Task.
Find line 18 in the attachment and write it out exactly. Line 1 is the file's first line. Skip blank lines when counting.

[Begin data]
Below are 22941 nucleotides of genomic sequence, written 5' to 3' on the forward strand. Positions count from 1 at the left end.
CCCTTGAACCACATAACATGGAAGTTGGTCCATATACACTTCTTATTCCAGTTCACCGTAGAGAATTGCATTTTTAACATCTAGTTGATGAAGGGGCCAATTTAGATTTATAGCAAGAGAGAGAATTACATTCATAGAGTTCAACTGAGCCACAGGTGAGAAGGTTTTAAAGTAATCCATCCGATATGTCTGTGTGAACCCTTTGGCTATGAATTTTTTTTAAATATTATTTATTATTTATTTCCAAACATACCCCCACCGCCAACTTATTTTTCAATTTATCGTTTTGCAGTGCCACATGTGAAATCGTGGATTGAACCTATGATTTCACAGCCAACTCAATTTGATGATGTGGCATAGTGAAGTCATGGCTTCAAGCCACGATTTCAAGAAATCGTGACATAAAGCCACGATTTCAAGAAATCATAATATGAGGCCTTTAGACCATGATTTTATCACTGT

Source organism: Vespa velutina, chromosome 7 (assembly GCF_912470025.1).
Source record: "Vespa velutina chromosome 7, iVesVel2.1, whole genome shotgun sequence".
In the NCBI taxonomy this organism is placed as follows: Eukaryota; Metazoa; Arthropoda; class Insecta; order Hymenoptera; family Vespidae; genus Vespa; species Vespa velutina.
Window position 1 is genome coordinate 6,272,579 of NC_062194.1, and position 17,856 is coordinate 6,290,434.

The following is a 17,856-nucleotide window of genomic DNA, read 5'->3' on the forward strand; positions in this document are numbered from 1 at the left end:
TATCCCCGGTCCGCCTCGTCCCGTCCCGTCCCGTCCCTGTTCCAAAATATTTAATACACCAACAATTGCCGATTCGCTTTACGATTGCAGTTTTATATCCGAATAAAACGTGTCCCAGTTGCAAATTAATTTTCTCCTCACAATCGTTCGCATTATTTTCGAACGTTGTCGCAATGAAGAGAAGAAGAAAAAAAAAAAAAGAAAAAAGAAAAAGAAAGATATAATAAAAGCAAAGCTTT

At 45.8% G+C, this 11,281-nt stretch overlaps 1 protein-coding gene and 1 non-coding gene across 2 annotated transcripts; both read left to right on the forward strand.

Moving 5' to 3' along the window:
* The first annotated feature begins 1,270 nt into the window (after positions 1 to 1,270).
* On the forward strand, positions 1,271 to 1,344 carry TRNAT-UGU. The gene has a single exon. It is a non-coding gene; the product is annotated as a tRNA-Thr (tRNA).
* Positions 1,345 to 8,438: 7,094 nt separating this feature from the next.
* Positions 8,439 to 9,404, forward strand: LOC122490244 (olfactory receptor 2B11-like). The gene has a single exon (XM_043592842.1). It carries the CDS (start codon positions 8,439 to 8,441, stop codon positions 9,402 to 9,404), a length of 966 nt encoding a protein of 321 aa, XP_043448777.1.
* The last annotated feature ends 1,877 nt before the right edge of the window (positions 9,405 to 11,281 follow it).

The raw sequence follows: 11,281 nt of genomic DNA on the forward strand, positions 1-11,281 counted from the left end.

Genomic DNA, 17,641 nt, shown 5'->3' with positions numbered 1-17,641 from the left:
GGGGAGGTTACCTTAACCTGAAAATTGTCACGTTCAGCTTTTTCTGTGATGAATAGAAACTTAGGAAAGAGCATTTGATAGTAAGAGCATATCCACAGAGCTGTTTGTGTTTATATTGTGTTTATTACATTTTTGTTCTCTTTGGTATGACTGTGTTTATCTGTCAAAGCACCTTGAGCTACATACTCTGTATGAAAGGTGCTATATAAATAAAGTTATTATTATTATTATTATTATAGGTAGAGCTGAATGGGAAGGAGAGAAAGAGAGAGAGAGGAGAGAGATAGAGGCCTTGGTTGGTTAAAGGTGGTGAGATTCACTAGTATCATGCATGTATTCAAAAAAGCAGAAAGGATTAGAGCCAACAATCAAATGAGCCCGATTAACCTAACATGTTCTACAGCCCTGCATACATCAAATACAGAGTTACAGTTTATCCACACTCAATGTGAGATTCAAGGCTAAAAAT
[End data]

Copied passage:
GGGGAGGTTACCTTAACCTGAAAATTGTCACGTTCAGCTTTTTCTGTGATGAATAGAAACTTAGGAAAGAGCATTTGATAGTAAGAGCATATCCACAGAGCTGTTTGTGTTTATATTGTGTTTATTACATTTTTGTTCTCTTTGGTATGACTGTGTTTATCTGTCAAAGCACCTTGAGCTACATACTCTGTATGAAAGGTGCTATATAAATAAAGTTATTATTATTATTATTATTATAGGTAGAGCTGAATGGGAAGGAGAGAAAGAGAGAGAGAGGAGAGAGATAGAGGCCTTGGTTGGTTAAAGGTGGTGAGATTCACTAGTATCATGCATGTATTCAAAAAAGCAGAAAGGATTAGAGCCAACAATCAAATGAGCCCGATTAACCTAACATGTTCTACAGCCCTGCATACATCAAATACAGAGTTACAGTTTATCCACACTCAATGTGAGATTCAAGGCTAAAAAT